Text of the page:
Definition of flitch in English:

flitch

Syllabification: flitch
Pronunciation: /fliCH
 
/

noun

1A slab of timber cut from a tree trunk, usually from the outside.
More example sentences
  • I would take a flitch, lift the head up and go back, and before I started my next cut, I would take the flitch and spin it 90 degrees.
  • He felt that each tree had a soul, explaining that ‘each flitch, each board, each plank can have only one ideal use.’
  • These companies purchase the quality of logs as dictated by their customers, cut them into flitches and slice them into fancy face veneers
2 (also flitch plate) The strengthening plate in a flitch beam.
More example sentences
  • I'm looking for information, books, web sites etc. on specifications for gusset plates and flitch plates when used with wood members.
  • Flitch plates became rare when plywood box beams arrived.
  • I've never used a flitch plate because I consider them too inefficient for use in a major beam (compared to a light steel beam) and I've never raised a window or door head that close to a ceiling.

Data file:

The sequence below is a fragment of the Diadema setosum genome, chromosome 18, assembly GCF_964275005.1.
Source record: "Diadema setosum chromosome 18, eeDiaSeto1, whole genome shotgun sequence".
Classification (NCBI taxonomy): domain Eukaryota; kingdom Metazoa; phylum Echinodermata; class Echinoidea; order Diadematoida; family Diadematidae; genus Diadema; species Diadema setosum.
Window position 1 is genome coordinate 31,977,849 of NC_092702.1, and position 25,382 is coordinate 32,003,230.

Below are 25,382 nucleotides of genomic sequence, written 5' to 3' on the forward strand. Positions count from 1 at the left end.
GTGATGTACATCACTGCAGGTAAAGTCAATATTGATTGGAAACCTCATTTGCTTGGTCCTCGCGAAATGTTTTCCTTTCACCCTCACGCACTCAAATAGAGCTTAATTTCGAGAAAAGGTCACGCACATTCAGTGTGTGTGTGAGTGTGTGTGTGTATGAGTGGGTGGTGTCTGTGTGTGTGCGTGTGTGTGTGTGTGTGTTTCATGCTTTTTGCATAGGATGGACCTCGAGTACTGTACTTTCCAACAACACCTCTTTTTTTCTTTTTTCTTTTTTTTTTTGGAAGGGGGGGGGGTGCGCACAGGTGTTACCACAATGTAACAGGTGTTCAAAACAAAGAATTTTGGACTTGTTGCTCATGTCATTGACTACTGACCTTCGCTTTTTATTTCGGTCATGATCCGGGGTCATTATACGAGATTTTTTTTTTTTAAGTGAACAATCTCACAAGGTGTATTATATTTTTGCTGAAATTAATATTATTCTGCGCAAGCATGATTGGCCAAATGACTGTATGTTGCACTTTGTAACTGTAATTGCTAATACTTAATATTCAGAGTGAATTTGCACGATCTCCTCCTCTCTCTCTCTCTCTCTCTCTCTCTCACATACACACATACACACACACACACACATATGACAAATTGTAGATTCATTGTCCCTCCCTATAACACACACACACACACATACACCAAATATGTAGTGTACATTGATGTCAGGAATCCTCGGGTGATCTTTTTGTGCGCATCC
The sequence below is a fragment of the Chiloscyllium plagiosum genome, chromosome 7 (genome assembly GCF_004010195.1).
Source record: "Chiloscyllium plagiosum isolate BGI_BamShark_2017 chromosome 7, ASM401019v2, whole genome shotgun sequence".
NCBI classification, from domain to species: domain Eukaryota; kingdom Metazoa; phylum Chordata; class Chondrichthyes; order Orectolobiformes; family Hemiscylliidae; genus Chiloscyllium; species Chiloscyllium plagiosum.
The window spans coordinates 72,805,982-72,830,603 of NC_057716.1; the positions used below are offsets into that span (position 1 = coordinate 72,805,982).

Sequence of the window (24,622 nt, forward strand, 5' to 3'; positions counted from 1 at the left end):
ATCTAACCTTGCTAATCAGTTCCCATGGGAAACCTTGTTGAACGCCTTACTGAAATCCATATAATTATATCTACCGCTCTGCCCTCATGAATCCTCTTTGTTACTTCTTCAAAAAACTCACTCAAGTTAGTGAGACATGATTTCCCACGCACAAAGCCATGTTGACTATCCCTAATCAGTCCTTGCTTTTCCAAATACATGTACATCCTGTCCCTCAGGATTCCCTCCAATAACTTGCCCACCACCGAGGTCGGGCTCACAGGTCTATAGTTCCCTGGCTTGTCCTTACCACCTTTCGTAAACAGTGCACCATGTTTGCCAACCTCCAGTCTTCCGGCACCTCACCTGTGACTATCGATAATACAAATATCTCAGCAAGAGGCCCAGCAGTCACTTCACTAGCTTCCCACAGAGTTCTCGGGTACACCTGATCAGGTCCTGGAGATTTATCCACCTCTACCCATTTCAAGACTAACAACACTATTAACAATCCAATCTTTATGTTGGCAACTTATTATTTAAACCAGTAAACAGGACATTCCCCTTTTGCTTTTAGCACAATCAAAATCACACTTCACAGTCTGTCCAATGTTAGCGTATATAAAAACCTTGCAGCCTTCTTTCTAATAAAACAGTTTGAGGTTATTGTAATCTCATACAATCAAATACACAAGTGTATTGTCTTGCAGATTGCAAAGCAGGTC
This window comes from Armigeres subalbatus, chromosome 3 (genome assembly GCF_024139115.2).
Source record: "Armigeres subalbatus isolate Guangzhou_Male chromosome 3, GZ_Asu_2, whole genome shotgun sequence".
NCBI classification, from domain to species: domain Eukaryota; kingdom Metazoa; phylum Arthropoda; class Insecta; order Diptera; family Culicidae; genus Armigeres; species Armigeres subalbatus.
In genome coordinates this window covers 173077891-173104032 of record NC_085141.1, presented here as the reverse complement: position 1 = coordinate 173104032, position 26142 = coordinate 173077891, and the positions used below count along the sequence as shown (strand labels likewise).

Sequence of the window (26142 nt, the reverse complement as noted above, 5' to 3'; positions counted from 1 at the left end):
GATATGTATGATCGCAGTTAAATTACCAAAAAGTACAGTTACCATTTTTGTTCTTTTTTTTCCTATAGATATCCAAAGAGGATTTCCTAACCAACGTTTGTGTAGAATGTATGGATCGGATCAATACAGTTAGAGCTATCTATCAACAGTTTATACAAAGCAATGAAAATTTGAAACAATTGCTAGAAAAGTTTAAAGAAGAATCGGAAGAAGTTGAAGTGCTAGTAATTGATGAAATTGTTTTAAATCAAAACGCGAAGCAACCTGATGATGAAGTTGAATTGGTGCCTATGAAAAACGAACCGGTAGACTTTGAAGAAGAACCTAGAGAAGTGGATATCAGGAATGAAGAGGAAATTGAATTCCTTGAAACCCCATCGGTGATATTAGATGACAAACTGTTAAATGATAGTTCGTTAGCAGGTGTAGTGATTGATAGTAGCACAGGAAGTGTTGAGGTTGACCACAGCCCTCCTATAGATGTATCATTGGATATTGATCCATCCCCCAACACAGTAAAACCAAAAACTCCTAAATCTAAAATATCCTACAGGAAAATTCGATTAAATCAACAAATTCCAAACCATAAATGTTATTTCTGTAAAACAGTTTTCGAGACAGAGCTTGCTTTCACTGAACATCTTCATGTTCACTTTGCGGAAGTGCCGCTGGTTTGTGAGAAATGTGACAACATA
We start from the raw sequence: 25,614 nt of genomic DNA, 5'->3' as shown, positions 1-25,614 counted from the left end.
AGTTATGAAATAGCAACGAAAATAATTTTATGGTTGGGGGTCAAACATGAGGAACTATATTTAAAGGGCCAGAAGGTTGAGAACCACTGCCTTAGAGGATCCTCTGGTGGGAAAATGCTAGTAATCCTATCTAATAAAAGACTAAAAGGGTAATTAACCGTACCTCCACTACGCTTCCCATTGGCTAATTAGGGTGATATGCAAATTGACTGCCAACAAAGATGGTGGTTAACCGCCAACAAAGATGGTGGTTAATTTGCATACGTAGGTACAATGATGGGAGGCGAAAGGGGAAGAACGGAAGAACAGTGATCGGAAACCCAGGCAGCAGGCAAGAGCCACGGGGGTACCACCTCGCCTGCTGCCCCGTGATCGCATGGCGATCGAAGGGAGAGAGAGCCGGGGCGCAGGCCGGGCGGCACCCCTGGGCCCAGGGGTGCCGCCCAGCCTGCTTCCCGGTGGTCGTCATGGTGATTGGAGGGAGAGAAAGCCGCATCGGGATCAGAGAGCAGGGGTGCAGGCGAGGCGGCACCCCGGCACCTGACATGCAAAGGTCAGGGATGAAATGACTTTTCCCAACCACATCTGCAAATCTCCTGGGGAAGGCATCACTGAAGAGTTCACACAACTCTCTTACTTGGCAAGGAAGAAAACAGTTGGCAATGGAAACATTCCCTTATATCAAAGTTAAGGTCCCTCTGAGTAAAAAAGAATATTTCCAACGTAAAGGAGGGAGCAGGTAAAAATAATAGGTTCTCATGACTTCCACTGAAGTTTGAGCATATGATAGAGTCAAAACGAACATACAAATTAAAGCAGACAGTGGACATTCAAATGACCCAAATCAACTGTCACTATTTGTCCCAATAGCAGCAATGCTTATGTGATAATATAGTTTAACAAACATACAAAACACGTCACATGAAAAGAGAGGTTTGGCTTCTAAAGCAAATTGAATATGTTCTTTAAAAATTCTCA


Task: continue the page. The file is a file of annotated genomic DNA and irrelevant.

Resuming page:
3chiefly dialect A side of bacon.
More example sentences
  • The pig was cut so that two sides of pork, flitches, remained; these were cured for bacon.
  • This disparaging opinion was hardly shared by hundreds of other colonists who eagerly converted the pigs into flitches of Bacon which they judged ‘very good.’
  • If the answer is yes to these questions and you have a story to tell about your marriage you might want to claim the flitch of bacon at next year's Flitch Trials in Great Dunmow.

Origin

Old English flicce, originally denoting the salted and cured side of any meat, of Germanic origin; related to Middle Low German vlicke.

More definitions of flitch

Definition of flitch in:

Get more from Oxford Dictionaries

Subscribe to remove adverts and access premium resources

Word of the day conspicuous
Pronunciation: kənˈspɪkjʊəs
adjective
clearly visible